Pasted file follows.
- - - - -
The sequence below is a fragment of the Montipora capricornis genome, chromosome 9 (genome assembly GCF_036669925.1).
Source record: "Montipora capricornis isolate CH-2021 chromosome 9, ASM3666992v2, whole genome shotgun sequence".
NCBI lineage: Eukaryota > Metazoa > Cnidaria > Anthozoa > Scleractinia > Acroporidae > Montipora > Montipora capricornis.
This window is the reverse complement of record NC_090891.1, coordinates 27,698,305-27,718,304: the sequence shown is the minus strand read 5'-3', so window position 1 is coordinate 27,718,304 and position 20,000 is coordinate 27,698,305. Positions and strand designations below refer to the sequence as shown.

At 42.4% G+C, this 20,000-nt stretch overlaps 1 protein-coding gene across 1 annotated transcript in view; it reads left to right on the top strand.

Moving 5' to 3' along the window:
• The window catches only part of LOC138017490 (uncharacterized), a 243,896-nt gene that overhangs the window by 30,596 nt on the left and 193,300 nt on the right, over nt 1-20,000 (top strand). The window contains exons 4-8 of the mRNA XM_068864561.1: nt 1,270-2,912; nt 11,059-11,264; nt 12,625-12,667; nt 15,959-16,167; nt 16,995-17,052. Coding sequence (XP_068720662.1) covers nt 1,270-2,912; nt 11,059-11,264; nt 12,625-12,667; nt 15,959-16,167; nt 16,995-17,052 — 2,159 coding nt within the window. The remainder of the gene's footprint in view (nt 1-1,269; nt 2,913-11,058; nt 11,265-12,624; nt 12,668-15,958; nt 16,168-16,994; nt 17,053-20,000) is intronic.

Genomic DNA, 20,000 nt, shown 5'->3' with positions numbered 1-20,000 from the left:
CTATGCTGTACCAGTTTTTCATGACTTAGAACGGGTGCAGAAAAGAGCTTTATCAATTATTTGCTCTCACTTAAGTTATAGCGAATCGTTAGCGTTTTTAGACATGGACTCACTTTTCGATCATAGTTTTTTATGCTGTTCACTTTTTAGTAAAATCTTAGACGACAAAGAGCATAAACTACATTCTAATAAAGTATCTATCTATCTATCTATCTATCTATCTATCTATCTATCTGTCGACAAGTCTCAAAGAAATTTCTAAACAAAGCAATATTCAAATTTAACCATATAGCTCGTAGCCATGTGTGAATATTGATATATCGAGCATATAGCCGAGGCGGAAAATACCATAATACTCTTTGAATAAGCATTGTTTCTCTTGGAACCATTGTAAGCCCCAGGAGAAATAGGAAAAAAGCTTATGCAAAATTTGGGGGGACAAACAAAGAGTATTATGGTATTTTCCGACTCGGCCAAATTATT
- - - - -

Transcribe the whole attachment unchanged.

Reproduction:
The sequence below is a fragment of the Montipora capricornis genome, chromosome 9 (genome assembly GCF_036669925.1).
Source record: "Montipora capricornis isolate CH-2021 chromosome 9, ASM3666992v2, whole genome shotgun sequence".
NCBI lineage: Eukaryota > Metazoa > Cnidaria > Anthozoa > Scleractinia > Acroporidae > Montipora > Montipora capricornis.
This window is the reverse complement of record NC_090891.1, coordinates 27,698,305-27,718,304: the sequence shown is the minus strand read 5'-3', so window position 1 is coordinate 27,718,304 and position 20,000 is coordinate 27,698,305. Positions and strand designations below refer to the sequence as shown.

At 42.4% G+C, this 20,000-nt stretch overlaps 1 protein-coding gene across 1 annotated transcript in view; it reads left to right on the top strand.

Moving 5' to 3' along the window:
• The window catches only part of LOC138017490 (uncharacterized), a 243,896-nt gene that overhangs the window by 30,596 nt on the left and 193,300 nt on the right, over nt 1-20,000 (top strand). The window contains exons 4-8 of the mRNA XM_068864561.1: nt 1,270-2,912; nt 11,059-11,264; nt 12,625-12,667; nt 15,959-16,167; nt 16,995-17,052. Coding sequence (XP_068720662.1) covers nt 1,270-2,912; nt 11,059-11,264; nt 12,625-12,667; nt 15,959-16,167; nt 16,995-17,052 — 2,159 coding nt within the window. The remainder of the gene's footprint in view (nt 1-1,269; nt 2,913-11,058; nt 11,265-12,624; nt 12,668-15,958; nt 16,168-16,994; nt 17,053-20,000) is intronic.

Genomic DNA, 20,000 nt, shown 5'->3' with positions numbered 1-20,000 from the left:
CTATGCTGTACCAGTTTTTCATGACTTAGAACGGGTGCAGAAAAGAGCTTTATCAATTATTTGCTCTCACTTAAGTTATAGCGAATCGTTAGCGTTTTTAGACATGGACTCACTTTTCGATCATAGTTTTTTATGCTGTTCACTTTTTAGTAAAATCTTAGACGACAAAGAGCATAAACTACATTCTAATAAAGTATCTATCTATCTATCTATCTATCTATCTATCTATCTATCTGTCGACAAGTCTCAAAGAAATTTCTAAACAAAGCAATATTCAAATTTAACCATATAGCTCGTAGCCATGTGTGAATATTGATATATCGAGCATATAGCCGAGGCGGAAAATACCATAATACTCTTTGAATAAGCATTGTTTCTCTTGGAACCATTGTAAGCCCCAGGAGAAATAGGAAAAAAGCTTATGCAAAATTTGGGGGGACAAACAAAGAGTATTATGGTATTTTCCGACTCGGCCAAATTATT